Diamondbacks Benefit From Angels’ Surplus

By Jim Callis

February 28, 2006

With more middle infielders than they know what to do with, the Angels lessened the logjam with a trade on Tuesday. They sent second baseman Alberto Callaspo to the Diamondbacks for righthander Jason Bulger.

Callaspo is a quality player in his own right, but he was stuck behind big leaguers Adam Kennedy and Orlando Cabrera and Top 50 Prospects Brandon Wood, Howie Kendrick and Erick Aybar in Los Angeles’ pecking order. The Angels would have had a hard time giving Callaspo many at-bats in the majors or Triple-A this year with Kennedy and Kendrick the projected second-base starters on those clubs.

Callaspo, 22, signed out of Venezuela in 2001. The premier contract hitter in the minor leagues, he has led the minors in most plate appearances per strikeout in each of the last two seasons, including a 20.4 mark in 2005. He hit .304/.345/.422 with 11 homers, 80 RBIs and 11 steals (albeit in 24 tries) between Double-A Arkansas and Triple-A Salt Lake last year. Though he’s a switch-hitter who has little trouble hitting for average, he’ll need to add more power, on-base and/or basestealing capability to be an effective offensive player in the majors. He has spent most of his minor league career at second base in deference to Aybar, but Callaspo has the range and arm strength to handle shortstop, where he spent most of 2004. In December, Arizona acquired Orlando Hudson to start at second base, but Callaspo could make the big league club as a middle-infield backup. He’s a career .315/.362/.424 hitter with 24 homers, 294 RBIs and 73 steals in 544 minor league games.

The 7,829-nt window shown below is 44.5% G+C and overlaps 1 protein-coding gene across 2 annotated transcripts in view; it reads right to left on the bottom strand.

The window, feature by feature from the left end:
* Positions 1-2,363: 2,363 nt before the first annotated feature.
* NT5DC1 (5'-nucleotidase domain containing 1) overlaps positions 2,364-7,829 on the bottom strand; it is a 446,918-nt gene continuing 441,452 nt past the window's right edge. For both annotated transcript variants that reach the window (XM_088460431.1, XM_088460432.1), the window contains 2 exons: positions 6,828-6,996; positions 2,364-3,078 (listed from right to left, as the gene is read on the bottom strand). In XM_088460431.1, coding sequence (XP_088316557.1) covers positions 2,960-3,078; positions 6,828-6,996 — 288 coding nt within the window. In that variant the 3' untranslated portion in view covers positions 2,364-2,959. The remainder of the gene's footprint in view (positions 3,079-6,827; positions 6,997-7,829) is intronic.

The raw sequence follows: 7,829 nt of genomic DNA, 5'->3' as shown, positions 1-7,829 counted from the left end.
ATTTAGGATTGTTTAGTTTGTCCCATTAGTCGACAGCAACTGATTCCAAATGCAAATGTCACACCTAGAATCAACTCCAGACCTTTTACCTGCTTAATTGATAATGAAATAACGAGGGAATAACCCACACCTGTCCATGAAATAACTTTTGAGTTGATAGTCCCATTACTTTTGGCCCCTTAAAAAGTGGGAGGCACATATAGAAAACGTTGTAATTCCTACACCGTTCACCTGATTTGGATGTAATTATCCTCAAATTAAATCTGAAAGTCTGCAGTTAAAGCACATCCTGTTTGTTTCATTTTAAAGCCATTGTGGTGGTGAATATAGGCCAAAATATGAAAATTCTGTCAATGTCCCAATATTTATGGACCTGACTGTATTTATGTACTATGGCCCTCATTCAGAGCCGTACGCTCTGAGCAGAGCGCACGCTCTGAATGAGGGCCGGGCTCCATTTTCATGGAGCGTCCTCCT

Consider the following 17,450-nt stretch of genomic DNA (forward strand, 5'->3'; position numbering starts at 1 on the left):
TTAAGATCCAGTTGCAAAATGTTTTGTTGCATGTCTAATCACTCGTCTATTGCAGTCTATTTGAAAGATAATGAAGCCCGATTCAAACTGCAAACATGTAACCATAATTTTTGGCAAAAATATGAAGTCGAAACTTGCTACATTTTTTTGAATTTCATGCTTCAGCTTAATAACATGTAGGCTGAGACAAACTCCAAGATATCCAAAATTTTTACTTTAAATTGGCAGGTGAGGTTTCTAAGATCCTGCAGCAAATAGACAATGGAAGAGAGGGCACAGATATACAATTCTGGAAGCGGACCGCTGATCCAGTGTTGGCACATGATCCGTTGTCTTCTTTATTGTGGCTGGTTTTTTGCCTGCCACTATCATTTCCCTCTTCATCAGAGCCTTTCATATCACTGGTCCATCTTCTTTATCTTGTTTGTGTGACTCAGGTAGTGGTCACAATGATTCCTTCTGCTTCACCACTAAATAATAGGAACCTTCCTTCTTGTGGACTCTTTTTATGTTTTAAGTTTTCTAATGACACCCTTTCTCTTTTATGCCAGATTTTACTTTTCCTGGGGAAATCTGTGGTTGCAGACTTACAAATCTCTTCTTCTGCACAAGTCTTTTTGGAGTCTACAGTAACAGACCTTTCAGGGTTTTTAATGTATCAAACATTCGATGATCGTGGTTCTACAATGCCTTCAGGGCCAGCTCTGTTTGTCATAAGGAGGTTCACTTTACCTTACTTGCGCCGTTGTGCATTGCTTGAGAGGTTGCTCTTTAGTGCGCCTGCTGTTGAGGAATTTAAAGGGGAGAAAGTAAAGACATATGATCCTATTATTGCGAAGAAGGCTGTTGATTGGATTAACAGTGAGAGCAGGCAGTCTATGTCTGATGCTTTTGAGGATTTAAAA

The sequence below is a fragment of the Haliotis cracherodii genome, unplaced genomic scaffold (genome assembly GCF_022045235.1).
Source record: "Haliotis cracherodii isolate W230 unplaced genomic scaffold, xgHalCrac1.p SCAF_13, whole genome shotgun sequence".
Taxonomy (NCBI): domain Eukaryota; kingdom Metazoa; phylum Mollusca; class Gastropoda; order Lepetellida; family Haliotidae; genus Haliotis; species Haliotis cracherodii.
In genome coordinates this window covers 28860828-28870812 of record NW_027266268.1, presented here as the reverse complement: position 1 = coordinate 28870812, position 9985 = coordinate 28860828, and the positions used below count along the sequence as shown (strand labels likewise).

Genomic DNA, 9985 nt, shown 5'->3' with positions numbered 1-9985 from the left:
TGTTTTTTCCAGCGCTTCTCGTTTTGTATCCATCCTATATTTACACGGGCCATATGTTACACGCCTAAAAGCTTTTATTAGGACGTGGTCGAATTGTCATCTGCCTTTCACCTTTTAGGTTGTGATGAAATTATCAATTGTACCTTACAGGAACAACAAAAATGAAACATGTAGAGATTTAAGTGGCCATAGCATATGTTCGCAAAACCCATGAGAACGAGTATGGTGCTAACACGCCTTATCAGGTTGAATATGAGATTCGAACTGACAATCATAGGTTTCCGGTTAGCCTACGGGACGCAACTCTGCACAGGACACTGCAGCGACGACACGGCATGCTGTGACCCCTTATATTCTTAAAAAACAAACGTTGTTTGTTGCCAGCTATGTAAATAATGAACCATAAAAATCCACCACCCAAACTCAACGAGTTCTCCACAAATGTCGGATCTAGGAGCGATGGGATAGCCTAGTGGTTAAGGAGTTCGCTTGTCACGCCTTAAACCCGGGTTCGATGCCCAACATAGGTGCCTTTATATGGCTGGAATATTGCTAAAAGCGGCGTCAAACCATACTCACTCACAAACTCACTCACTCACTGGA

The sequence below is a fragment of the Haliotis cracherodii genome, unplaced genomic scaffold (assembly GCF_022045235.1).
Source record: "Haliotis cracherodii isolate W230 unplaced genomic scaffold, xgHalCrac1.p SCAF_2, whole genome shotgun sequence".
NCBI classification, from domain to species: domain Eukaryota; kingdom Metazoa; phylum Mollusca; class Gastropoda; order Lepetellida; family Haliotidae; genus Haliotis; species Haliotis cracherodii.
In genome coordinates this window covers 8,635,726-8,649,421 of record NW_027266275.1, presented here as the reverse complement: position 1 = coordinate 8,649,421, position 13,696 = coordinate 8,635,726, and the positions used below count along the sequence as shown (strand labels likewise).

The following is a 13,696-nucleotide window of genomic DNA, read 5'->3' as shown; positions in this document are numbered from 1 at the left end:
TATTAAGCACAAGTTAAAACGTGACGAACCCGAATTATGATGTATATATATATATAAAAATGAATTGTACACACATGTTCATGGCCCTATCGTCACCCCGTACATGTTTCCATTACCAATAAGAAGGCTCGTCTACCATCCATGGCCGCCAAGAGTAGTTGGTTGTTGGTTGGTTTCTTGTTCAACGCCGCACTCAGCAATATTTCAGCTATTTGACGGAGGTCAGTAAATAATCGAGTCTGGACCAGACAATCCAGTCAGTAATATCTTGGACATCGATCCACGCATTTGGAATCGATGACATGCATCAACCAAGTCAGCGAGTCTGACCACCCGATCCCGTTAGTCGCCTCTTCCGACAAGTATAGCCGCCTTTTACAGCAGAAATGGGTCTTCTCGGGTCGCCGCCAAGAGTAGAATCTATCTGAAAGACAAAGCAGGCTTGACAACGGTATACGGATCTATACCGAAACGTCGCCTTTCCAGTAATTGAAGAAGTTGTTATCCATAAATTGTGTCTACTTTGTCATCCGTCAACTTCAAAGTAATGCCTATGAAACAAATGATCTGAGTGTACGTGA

Bulger, 27, was a 2001 first-round pick out of Valdosta State (Ga.), where he was primarily an infielder for the first three years of his college career. Two of his brothers pitched professionally last year, Brian in independent ball and Kevin in the Royals system. Jason struggled as a starter in his first two pro seasons and had Tommy John surgery in 2003, but has moved quickly as a reliever since returning. He made his major league debut in late 2005, going 1-0, 5.40 in nine games. He spent most of the year at Triple-A Tucson, going 3-6, 3.54 with four saves in 56 outings. He had a 55-27 K-BB ratio in 56 innings, while opponents hit .244 with three homers against him. Buldger throws hard, sitting at 93-96 mph and reaching 98 with his sinker. His curveball shows signs of being a good second pitch, but he needs to refine his command and resist the temptation to throw harder when he gets in jams. He has a career 10-21, 4.28 record with 23 saves in 127 minor league games.

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